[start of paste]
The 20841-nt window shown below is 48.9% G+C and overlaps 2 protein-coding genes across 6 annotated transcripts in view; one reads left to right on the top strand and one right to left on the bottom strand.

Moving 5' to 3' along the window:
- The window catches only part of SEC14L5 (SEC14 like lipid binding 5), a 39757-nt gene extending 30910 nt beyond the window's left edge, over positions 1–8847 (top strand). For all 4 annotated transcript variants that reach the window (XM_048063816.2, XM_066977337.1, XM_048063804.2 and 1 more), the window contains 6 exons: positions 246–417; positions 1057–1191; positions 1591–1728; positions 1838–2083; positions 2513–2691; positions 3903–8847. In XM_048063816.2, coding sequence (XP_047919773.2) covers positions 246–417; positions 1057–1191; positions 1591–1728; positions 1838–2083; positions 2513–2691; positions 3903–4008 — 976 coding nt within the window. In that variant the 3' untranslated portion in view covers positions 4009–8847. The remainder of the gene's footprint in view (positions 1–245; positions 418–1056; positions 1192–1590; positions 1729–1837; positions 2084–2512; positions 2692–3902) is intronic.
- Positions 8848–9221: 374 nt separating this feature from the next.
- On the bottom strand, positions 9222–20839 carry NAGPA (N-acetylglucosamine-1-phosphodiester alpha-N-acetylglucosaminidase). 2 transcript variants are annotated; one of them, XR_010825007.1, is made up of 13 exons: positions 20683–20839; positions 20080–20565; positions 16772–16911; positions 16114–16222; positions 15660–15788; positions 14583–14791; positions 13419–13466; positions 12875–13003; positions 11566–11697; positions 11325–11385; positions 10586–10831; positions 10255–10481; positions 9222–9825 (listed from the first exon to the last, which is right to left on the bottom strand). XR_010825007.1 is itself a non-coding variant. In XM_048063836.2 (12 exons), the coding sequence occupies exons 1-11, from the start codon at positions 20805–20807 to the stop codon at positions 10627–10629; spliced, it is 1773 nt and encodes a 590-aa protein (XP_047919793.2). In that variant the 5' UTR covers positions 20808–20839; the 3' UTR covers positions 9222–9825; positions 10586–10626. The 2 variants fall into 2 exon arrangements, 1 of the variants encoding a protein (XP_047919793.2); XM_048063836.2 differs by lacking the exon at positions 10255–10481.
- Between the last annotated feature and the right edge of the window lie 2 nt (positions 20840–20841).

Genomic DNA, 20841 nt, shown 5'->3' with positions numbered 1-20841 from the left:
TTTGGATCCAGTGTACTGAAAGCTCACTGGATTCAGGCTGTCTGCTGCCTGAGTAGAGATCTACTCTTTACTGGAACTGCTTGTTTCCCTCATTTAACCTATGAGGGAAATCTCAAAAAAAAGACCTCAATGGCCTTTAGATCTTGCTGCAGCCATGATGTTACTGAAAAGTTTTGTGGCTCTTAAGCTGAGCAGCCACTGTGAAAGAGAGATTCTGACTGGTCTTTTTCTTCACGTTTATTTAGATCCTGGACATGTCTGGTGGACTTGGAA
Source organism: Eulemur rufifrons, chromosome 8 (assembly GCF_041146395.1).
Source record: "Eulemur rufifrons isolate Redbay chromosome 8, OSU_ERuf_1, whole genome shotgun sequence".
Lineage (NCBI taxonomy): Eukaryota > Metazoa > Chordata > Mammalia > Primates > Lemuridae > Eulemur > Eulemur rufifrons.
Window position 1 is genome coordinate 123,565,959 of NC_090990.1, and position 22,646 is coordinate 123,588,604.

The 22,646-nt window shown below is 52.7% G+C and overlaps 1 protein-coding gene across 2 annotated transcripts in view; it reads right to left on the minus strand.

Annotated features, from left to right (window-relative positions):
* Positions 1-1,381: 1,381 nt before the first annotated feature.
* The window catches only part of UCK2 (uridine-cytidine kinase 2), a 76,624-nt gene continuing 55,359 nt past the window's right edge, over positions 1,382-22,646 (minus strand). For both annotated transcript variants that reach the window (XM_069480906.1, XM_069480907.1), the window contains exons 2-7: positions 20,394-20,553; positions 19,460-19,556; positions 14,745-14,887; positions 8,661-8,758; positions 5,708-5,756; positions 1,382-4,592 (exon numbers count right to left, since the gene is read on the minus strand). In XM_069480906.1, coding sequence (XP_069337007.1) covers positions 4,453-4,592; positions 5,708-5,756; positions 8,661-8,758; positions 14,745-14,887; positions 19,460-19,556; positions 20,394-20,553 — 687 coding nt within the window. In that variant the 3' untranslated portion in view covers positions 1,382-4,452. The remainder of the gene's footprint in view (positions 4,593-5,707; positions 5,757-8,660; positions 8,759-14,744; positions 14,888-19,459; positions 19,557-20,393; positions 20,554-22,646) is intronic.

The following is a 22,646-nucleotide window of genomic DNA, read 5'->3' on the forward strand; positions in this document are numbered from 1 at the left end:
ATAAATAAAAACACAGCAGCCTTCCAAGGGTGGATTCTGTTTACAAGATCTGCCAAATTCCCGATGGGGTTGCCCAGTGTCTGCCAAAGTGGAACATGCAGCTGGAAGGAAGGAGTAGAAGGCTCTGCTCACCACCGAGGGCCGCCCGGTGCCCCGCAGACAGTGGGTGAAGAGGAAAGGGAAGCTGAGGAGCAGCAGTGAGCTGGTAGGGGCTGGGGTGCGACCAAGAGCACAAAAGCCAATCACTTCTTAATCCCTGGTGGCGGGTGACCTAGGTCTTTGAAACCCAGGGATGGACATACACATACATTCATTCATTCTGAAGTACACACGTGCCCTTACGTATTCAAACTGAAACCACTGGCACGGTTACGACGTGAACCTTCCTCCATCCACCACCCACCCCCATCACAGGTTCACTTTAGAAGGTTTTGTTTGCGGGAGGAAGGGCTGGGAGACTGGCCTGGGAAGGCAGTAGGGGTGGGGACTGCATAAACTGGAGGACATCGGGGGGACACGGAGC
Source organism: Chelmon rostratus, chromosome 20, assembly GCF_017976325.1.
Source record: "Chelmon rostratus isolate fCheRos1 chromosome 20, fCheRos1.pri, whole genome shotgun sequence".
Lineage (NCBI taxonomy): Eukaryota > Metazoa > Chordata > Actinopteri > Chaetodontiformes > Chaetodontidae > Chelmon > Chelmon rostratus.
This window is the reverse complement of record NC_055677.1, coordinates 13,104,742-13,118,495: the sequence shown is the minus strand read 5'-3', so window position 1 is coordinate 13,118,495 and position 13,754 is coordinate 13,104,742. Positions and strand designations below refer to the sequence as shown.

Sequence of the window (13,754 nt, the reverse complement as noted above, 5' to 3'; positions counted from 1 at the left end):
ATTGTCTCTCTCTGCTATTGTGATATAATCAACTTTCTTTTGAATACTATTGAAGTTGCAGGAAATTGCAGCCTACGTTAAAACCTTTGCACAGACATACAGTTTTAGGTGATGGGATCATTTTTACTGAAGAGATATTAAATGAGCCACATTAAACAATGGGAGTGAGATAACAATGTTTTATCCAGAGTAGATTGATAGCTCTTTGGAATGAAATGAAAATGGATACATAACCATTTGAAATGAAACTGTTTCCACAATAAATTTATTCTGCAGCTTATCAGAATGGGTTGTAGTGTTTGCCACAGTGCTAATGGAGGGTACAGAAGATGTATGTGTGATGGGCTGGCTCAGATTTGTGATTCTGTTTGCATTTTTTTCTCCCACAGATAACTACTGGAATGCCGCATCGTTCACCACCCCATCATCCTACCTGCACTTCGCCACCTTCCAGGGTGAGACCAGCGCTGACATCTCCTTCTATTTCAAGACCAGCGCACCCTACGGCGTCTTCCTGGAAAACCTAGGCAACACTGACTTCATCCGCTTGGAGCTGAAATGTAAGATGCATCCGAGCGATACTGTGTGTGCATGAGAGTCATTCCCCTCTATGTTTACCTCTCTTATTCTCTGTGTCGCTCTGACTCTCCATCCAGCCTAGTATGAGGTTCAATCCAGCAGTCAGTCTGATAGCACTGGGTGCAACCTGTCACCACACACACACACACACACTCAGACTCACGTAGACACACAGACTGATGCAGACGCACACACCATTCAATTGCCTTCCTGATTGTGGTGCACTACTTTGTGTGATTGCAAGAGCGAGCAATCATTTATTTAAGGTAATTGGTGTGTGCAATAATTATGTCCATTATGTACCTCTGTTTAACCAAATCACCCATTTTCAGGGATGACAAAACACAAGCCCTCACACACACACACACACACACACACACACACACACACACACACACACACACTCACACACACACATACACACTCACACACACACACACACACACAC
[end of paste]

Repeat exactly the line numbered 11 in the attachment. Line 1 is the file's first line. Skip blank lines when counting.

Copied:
Lineage (NCBI taxonomy): Eukaryota > Metazoa > Chordata > Mammalia > Primates > Lemuridae > Eulemur > Eulemur rufifrons.